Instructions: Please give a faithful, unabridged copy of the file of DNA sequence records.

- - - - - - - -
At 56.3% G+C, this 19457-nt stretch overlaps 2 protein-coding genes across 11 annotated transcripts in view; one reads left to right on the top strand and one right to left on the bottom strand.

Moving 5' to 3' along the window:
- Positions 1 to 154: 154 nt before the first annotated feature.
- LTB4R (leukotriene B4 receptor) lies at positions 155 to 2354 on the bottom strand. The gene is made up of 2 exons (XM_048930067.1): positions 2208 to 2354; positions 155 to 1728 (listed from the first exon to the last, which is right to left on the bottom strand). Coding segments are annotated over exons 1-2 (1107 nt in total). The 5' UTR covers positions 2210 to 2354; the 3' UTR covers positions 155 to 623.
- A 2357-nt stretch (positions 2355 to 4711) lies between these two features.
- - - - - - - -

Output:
At 56.3% G+C, this 19457-nt stretch overlaps 2 protein-coding genes across 11 annotated transcripts in view; one reads left to right on the top strand and one right to left on the bottom strand.

Moving 5' to 3' along the window:
- Positions 1 to 154: 154 nt before the first annotated feature.
- LTB4R (leukotriene B4 receptor) lies at positions 155 to 2354 on the bottom strand. The gene is made up of 2 exons (XM_048930067.1): positions 2208 to 2354; positions 155 to 1728 (listed from the first exon to the last, which is right to left on the bottom strand). Coding segments are annotated over exons 1-2 (1107 nt in total). The 5' UTR covers positions 2210 to 2354; the 3' UTR covers positions 155 to 623.
- A 2357-nt stretch (positions 2355 to 4711) lies between these two features.